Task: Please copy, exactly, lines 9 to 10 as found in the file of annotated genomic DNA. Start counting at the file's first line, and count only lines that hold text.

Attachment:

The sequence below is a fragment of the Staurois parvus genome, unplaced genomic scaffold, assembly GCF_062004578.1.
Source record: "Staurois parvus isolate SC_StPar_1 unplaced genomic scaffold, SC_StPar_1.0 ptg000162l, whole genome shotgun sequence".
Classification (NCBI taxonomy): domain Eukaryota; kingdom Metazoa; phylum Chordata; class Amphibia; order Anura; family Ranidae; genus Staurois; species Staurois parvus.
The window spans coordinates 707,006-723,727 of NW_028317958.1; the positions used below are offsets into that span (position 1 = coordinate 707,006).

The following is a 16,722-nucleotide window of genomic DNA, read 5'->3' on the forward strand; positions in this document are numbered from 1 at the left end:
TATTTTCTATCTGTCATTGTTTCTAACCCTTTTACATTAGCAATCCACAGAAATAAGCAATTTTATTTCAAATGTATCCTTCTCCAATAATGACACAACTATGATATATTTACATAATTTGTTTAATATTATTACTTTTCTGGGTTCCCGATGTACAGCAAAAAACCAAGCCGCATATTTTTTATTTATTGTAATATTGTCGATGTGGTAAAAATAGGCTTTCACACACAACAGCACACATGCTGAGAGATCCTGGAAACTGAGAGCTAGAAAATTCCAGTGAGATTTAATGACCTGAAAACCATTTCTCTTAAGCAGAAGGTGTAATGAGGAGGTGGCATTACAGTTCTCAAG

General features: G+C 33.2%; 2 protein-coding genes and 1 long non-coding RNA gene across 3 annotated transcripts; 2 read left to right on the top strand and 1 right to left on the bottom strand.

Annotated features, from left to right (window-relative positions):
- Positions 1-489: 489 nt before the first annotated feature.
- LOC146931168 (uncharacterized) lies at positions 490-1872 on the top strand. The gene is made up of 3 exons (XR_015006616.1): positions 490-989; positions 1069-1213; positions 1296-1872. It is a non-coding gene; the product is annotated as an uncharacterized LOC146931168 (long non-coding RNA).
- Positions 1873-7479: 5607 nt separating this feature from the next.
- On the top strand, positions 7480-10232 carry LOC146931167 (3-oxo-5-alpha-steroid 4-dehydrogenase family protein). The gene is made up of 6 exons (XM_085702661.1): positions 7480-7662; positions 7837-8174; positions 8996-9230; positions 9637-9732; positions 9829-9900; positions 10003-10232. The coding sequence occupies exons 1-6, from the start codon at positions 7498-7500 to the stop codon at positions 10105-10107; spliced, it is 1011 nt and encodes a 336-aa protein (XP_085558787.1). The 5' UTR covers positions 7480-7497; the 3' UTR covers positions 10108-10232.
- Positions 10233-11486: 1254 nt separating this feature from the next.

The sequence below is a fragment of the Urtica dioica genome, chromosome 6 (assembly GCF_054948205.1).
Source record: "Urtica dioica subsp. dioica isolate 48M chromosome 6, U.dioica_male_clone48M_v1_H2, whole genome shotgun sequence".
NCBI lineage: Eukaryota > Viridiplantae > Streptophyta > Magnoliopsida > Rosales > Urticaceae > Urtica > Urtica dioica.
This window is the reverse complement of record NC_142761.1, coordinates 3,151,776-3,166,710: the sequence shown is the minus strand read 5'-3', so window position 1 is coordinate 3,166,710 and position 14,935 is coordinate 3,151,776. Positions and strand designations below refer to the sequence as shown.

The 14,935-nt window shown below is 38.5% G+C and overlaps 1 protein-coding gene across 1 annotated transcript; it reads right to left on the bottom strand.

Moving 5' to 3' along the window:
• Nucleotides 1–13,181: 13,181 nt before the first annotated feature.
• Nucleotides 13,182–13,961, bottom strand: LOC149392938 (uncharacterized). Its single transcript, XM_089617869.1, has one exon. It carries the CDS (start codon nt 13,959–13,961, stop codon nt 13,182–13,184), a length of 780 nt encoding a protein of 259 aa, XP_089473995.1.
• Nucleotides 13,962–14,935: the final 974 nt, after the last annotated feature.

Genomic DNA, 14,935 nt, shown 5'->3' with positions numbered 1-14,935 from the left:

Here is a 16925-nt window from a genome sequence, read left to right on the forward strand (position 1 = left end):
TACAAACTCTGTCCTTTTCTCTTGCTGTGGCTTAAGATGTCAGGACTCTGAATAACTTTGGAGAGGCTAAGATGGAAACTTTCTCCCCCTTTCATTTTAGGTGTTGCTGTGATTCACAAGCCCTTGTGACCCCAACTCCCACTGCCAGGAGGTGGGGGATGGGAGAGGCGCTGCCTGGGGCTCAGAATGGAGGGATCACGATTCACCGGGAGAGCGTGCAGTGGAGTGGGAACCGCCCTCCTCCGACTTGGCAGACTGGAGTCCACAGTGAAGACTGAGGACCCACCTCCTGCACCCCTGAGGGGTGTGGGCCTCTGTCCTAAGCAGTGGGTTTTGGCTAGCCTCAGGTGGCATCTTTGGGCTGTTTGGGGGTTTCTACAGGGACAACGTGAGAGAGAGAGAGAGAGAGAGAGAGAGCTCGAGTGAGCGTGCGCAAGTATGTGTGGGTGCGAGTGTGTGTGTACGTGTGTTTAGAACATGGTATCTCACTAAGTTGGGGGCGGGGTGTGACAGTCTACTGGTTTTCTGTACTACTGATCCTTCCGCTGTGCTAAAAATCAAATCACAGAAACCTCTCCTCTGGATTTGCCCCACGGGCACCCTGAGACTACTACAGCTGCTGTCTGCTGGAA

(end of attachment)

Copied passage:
- Positions 1-489: 489 nt before the first annotated feature.
- LOC146931168 (uncharacterized) lies at positions 490-1872 on the top strand. The gene is made up of 3 exons (XR_015006616.1): positions 490-989; positions 1069-1213; positions 1296-1872. It is a non-coding gene; the product is annotated as an uncharacterized LOC146931168 (long non-coding RNA).